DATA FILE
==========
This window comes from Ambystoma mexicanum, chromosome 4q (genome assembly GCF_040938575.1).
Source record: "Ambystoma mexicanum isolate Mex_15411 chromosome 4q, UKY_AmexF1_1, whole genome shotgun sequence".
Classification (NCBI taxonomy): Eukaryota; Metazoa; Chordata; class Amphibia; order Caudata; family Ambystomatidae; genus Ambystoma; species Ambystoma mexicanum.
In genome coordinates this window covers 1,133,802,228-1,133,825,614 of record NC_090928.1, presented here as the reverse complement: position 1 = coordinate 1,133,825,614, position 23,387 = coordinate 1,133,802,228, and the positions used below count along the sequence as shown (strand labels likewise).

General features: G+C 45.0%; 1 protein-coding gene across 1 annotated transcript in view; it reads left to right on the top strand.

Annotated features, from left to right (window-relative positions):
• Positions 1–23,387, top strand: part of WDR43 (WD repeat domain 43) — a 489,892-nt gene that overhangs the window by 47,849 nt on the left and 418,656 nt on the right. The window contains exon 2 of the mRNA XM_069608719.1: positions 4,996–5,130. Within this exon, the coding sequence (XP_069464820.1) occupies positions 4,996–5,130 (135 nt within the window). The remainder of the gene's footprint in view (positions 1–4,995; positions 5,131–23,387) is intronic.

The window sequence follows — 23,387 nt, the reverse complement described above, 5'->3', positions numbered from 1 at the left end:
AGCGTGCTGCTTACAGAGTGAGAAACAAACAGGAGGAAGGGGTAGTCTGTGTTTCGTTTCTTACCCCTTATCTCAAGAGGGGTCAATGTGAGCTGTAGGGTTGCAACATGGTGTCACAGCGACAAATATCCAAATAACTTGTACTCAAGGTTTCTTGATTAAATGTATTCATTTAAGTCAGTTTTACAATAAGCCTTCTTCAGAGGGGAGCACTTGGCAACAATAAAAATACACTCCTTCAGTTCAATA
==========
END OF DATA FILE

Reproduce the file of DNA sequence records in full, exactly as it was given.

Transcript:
This window comes from Ambystoma mexicanum, chromosome 4q (genome assembly GCF_040938575.1).
Source record: "Ambystoma mexicanum isolate Mex_15411 chromosome 4q, UKY_AmexF1_1, whole genome shotgun sequence".
Classification (NCBI taxonomy): Eukaryota; Metazoa; Chordata; class Amphibia; order Caudata; family Ambystomatidae; genus Ambystoma; species Ambystoma mexicanum.
In genome coordinates this window covers 1,133,802,228-1,133,825,614 of record NC_090928.1, presented here as the reverse complement: position 1 = coordinate 1,133,825,614, position 23,387 = coordinate 1,133,802,228, and the positions used below count along the sequence as shown (strand labels likewise).

General features: G+C 45.0%; 1 protein-coding gene across 1 annotated transcript in view; it reads left to right on the top strand.

Annotated features, from left to right (window-relative positions):
• Positions 1–23,387, top strand: part of WDR43 (WD repeat domain 43) — a 489,892-nt gene that overhangs the window by 47,849 nt on the left and 418,656 nt on the right. The window contains exon 2 of the mRNA XM_069608719.1: positions 4,996–5,130. Within this exon, the coding sequence (XP_069464820.1) occupies positions 4,996–5,130 (135 nt within the window). The remainder of the gene's footprint in view (positions 1–4,995; positions 5,131–23,387) is intronic.

The window sequence follows — 23,387 nt, the reverse complement described above, 5'->3', positions numbered from 1 at the left end:
AGCGTGCTGCTTACAGAGTGAGAAACAAACAGGAGGAAGGGGTAGTCTGTGTTTCGTTTCTTACCCCTTATCTCAAGAGGGGTCAATGTGAGCTGTAGGGTTGCAACATGGTGTCACAGCGACAAATATCCAAATAACTTGTACTCAAGGTTTCTTGATTAAATGTATTCATTTAAGTCAGTTTTACAATAAGCCTTCTTCAGAGGGGAGCACTTGGCAACAATAAAAATACACTCCTTCAGTTCAATA